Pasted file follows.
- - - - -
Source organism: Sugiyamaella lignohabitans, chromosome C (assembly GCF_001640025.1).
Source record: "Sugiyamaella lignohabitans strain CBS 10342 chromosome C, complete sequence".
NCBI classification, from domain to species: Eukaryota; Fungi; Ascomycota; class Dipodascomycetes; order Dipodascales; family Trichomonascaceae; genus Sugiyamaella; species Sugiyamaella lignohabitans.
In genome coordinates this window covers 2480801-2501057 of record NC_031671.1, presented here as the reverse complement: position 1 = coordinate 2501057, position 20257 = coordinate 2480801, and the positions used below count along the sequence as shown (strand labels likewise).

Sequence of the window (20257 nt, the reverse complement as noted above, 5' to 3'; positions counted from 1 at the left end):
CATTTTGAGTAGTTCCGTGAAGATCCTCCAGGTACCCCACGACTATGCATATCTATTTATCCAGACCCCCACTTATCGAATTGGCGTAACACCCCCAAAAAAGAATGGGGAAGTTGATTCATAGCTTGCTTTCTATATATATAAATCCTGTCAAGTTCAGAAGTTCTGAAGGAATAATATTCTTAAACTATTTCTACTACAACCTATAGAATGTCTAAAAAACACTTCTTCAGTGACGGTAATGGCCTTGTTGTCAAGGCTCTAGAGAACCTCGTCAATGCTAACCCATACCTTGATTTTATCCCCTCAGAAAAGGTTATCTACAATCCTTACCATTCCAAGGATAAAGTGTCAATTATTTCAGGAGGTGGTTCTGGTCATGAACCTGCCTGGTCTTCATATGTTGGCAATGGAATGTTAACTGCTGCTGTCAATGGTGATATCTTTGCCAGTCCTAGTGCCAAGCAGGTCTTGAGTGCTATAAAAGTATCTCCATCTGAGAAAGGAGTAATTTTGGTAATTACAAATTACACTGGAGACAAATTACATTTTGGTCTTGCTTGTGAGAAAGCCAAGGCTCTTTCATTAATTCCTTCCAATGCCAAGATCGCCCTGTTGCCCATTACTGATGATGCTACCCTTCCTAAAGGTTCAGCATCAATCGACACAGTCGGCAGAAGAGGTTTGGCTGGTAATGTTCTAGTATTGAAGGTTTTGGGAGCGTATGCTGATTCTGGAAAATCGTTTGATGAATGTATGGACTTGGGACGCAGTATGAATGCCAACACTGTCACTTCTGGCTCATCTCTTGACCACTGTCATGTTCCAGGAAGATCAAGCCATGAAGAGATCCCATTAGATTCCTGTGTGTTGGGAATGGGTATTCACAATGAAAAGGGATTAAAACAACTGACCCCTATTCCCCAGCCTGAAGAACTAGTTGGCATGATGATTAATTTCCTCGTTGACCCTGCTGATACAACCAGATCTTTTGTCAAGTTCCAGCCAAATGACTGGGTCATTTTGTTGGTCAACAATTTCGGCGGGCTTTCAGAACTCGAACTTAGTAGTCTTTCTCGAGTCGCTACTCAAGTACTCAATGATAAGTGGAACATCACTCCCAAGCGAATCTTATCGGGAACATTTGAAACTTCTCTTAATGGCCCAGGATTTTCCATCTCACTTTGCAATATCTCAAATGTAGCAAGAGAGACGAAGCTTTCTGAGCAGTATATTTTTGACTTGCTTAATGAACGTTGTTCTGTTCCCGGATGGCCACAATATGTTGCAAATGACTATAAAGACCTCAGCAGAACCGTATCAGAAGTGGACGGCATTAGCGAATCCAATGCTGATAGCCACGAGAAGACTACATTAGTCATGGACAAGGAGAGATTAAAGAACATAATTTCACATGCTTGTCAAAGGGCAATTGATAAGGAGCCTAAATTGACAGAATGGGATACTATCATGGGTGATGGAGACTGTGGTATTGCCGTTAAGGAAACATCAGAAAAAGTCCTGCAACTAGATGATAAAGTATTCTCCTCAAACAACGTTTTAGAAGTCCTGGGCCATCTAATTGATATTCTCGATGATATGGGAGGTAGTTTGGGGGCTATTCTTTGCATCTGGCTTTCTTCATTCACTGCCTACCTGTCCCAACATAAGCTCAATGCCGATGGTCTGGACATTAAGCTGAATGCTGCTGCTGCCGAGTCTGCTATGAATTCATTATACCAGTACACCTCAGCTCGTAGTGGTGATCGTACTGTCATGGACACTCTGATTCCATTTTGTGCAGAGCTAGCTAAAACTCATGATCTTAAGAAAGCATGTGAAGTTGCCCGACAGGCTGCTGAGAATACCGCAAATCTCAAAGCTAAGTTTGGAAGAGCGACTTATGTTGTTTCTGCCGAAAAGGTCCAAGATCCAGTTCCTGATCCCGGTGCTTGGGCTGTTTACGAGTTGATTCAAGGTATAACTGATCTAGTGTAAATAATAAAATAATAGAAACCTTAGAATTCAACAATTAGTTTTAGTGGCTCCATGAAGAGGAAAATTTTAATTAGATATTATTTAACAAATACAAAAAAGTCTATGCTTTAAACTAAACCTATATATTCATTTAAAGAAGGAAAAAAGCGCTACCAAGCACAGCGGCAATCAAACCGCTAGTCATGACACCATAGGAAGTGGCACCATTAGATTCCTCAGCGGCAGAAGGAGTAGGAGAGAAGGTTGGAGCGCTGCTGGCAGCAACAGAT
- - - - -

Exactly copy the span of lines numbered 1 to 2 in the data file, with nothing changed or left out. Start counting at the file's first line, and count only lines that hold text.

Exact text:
Source organism: Sugiyamaella lignohabitans, chromosome C (assembly GCF_001640025.1).
Source record: "Sugiyamaella lignohabitans strain CBS 10342 chromosome C, complete sequence".